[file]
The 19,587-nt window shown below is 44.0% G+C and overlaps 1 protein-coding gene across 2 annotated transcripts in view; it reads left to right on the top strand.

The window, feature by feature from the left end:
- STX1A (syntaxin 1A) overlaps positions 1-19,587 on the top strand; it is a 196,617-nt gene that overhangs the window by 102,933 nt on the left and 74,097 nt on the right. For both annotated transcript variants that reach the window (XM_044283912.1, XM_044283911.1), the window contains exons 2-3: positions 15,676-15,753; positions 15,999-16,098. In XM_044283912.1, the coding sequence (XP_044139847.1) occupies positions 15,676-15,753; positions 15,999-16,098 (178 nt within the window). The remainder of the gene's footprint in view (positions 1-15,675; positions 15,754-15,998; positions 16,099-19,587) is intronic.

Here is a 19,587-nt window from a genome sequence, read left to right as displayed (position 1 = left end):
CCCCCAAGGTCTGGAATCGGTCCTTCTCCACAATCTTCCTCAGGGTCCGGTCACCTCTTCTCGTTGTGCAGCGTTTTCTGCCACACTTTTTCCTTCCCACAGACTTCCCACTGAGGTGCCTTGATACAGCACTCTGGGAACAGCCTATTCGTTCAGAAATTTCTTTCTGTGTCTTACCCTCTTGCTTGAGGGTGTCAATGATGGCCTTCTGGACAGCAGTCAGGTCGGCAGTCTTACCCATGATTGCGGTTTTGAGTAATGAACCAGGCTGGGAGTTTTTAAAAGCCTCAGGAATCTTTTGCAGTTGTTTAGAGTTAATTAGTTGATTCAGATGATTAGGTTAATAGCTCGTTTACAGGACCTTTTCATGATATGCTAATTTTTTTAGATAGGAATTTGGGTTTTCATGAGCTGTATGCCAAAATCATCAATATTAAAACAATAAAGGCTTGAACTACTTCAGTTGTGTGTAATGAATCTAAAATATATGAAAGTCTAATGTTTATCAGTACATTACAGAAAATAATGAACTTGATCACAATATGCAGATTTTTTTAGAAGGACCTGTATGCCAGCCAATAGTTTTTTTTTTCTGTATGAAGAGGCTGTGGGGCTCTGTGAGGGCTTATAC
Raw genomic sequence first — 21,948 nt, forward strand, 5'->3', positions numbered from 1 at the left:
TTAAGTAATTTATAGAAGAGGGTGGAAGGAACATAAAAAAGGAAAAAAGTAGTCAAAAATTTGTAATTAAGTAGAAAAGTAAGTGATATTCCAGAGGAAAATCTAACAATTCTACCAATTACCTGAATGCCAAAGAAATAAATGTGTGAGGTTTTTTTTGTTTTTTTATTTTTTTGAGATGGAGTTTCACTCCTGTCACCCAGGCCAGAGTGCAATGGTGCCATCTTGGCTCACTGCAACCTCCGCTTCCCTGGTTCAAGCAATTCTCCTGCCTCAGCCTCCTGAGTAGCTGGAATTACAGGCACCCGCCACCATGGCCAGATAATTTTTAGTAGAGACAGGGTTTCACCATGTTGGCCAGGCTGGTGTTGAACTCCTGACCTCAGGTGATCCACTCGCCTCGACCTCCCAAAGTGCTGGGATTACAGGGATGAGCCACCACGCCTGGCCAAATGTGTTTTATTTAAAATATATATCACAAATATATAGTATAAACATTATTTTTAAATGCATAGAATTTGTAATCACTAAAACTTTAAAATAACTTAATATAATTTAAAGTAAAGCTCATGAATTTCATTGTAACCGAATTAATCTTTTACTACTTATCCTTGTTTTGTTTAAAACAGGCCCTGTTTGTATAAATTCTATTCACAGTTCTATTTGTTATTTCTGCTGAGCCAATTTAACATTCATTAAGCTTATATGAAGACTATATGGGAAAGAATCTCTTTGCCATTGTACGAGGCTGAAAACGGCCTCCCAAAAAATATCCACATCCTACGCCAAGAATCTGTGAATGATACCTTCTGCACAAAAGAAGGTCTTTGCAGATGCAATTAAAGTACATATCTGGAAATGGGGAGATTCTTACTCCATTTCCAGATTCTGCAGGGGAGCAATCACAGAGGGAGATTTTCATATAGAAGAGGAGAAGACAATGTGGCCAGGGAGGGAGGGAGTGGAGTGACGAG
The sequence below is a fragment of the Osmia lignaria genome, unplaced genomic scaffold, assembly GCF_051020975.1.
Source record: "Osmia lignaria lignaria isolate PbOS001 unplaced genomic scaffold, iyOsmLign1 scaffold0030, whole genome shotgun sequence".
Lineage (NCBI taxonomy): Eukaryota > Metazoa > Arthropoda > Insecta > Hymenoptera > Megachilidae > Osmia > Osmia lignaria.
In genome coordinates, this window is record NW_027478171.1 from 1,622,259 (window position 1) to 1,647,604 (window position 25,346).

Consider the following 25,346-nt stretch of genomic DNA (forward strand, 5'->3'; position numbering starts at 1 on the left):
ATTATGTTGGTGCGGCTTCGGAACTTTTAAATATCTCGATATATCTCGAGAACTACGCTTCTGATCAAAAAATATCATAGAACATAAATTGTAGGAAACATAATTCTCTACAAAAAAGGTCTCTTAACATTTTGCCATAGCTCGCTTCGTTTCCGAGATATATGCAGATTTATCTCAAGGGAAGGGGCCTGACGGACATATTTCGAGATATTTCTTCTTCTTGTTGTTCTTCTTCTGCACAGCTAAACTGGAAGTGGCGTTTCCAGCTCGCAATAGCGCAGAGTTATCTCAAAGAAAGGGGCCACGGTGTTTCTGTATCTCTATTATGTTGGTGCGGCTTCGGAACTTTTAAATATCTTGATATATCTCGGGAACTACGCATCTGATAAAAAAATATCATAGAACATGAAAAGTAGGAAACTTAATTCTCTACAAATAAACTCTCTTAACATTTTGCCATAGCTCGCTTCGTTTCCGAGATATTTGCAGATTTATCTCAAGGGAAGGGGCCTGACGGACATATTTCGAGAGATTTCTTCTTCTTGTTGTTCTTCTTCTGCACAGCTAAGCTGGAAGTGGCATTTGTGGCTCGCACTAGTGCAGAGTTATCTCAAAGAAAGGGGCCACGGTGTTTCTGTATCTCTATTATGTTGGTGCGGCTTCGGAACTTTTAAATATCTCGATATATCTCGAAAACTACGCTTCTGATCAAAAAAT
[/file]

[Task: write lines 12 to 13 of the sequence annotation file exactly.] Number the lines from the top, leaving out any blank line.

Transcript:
Consider the following 25,346-nt stretch of genomic DNA (forward strand, 5'->3'; position numbering starts at 1 on the left):
ATTATGTTGGTGCGGCTTCGGAACTTTTAAATATCTCGATATATCTCGAGAACTACGCTTCTGATCAAAAAATATCATAGAACATAAATTGTAGGAAACATAATTCTCTACAAAAAAGGTCTCTTAACATTTTGCCATAGCTCGCTTCGTTTCCGAGATATATGCAGATTTATCTCAAGGGAAGGGGCCTGACGGACATATTTCGAGATATTTCTTCTTCTTGTTGTTCTTCTTCTGCACAGCTAAACTGGAAGTGGCGTTTCCAGCTCGCAATAGCGCAGAGTTATCTCAAAGAAAGGGGCCACGGTGTTTCTGTATCTCTATTATGTTGGTGCGGCTTCGGAACTTTTAAATATCTTGATATATCTCGGGAACTACGCATCTGATAAAAAAATATCATAGAACATGAAAAGTAGGAAACTTAATTCTCTACAAATAAACTCTCTTAACATTTTGCCATAGCTCGCTTCGTTTCCGAGATATTTGCAGATTTATCTCAAGGGAAGGGGCCTGACGGACATATTTCGAGAGATTTCTTCTTCTTGTTGTTCTTCTTCTGCACAGCTAAGCTGGAAGTGGCATTTGTGGCTCGCACTAGTGCAGAGTTATCTCAAAGAAAGGGGCCACGGTGTTTCTGTATCTCTATTATGTTGGTGCGGCTTCGGAACTTTTAAATATCTCGATATATCTCGAAAACTACGCTTCTGATCAAAAAAT